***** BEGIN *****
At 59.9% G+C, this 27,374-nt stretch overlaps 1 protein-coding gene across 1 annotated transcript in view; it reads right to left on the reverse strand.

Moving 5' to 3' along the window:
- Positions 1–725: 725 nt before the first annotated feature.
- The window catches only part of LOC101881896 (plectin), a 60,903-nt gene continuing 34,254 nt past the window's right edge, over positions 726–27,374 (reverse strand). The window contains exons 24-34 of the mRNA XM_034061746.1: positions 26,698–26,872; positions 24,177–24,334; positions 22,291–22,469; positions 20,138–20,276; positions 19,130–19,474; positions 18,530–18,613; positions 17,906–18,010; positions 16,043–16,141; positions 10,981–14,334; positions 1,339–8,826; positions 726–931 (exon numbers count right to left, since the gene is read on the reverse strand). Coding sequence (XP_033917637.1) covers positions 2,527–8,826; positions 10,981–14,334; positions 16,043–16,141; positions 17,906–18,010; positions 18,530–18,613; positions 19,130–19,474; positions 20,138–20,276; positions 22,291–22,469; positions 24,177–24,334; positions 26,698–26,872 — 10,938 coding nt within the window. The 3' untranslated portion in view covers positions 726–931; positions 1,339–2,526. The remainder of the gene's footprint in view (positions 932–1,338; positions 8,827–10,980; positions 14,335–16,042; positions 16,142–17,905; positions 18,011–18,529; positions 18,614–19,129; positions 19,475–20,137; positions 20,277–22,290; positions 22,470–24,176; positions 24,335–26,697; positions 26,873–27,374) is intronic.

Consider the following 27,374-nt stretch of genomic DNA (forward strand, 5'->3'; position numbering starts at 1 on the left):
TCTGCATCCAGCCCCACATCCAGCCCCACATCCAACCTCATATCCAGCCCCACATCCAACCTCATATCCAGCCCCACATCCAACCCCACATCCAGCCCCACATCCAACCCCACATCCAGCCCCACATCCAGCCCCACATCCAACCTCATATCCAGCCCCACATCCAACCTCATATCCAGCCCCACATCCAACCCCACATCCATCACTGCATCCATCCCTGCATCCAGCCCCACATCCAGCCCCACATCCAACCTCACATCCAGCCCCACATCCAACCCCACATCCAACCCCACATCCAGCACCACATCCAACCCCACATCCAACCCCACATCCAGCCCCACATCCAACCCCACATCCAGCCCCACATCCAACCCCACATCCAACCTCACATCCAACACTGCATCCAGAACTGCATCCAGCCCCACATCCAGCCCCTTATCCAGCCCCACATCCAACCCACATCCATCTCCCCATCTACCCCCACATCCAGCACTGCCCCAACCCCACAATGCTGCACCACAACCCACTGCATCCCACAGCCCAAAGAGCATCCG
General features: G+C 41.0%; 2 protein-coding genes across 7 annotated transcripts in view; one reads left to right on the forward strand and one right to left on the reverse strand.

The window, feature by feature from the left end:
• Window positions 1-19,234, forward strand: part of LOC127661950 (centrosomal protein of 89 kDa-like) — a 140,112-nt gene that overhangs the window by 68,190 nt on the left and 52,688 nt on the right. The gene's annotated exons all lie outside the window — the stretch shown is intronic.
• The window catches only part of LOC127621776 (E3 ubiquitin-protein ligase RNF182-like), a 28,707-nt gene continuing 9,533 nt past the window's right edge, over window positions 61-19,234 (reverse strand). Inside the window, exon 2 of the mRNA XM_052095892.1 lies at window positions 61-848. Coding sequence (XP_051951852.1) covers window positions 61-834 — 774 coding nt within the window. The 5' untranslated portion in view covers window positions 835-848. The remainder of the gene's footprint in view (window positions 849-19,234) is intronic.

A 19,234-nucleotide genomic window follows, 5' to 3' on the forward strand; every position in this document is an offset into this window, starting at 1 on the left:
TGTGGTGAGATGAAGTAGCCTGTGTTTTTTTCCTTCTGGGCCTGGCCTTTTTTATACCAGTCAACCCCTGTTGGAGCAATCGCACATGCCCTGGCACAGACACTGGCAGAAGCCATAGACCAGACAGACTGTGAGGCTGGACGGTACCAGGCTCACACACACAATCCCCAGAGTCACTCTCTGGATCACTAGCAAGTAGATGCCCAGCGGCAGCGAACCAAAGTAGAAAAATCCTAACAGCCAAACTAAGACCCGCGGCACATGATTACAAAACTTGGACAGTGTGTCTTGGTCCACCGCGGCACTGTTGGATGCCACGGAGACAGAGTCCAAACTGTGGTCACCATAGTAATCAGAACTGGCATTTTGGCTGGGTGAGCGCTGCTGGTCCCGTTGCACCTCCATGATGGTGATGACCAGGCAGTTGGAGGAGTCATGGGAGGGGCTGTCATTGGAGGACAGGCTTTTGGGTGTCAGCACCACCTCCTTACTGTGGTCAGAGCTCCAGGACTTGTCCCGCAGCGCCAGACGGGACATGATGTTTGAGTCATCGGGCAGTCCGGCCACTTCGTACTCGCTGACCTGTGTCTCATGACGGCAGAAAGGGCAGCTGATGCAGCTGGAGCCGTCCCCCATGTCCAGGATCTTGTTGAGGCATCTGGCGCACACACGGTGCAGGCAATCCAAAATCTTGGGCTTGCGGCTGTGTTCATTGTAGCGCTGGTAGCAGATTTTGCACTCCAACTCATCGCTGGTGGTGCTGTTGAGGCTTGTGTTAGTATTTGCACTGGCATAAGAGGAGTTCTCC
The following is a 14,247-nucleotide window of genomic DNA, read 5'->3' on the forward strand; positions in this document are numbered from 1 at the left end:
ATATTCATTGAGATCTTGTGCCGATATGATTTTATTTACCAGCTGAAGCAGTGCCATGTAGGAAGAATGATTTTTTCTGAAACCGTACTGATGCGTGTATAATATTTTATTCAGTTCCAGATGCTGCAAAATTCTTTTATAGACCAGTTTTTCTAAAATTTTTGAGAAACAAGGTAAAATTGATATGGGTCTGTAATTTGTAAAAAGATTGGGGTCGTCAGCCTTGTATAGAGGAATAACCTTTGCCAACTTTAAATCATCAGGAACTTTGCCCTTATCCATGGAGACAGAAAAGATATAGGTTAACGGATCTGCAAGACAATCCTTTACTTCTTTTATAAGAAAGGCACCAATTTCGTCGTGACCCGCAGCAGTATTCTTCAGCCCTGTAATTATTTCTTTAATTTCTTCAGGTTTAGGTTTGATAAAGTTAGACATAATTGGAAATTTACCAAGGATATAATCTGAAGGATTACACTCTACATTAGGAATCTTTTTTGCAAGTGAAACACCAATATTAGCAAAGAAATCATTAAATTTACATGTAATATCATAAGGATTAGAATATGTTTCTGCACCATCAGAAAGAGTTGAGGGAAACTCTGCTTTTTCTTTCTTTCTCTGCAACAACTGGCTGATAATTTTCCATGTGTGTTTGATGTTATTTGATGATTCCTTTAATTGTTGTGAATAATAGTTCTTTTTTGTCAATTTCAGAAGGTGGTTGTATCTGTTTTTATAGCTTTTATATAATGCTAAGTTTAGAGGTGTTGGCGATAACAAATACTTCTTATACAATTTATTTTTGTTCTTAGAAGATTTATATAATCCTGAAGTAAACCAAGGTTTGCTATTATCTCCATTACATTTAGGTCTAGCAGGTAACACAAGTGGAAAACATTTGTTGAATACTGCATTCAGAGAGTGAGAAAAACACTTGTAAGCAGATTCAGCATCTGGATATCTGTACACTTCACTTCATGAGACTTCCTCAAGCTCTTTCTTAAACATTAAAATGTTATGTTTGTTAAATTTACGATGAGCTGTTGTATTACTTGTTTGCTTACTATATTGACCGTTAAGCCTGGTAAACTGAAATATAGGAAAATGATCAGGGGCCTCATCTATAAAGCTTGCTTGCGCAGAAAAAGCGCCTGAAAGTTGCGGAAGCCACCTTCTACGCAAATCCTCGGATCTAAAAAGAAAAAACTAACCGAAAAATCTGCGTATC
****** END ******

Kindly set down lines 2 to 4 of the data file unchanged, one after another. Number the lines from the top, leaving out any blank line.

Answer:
Moving 5' to 3' along the window:
- Positions 1–725: 725 nt before the first annotated feature.
- The window catches only part of LOC101881896 (plectin), a 60,903-nt gene continuing 34,254 nt past the window's right edge, over positions 726–27,374 (reverse strand). The window contains exons 24-34 of the mRNA XM_034061746.1: positions 26,698–26,872; positions 24,177–24,334; positions 22,291–22,469; positions 20,138–20,276; positions 19,130–19,474; positions 18,530–18,613; positions 17,906–18,010; positions 16,043–16,141; positions 10,981–14,334; positions 1,339–8,826; positions 726–931 (exon numbers count right to left, since the gene is read on the reverse strand). Coding sequence (XP_033917637.1) covers positions 2,527–8,826; positions 10,981–14,334; positions 16,043–16,141; positions 17,906–18,010; positions 18,530–18,613; positions 19,130–19,474; positions 20,138–20,276; positions 22,291–22,469; positions 24,177–24,334; positions 26,698–26,872 — 10,938 coding nt within the window. The 3' untranslated portion in view covers positions 726–931; positions 1,339–2,526. The remainder of the gene's footprint in view (positions 932–1,338; positions 8,827–10,980; positions 14,335–16,042; positions 16,142–17,905; positions 18,011–18,529; positions 18,614–19,129; positions 19,475–20,137; positions 20,277–22,290; positions 22,470–24,176; positions 24,335–26,697; positions 26,873–27,374) is intronic.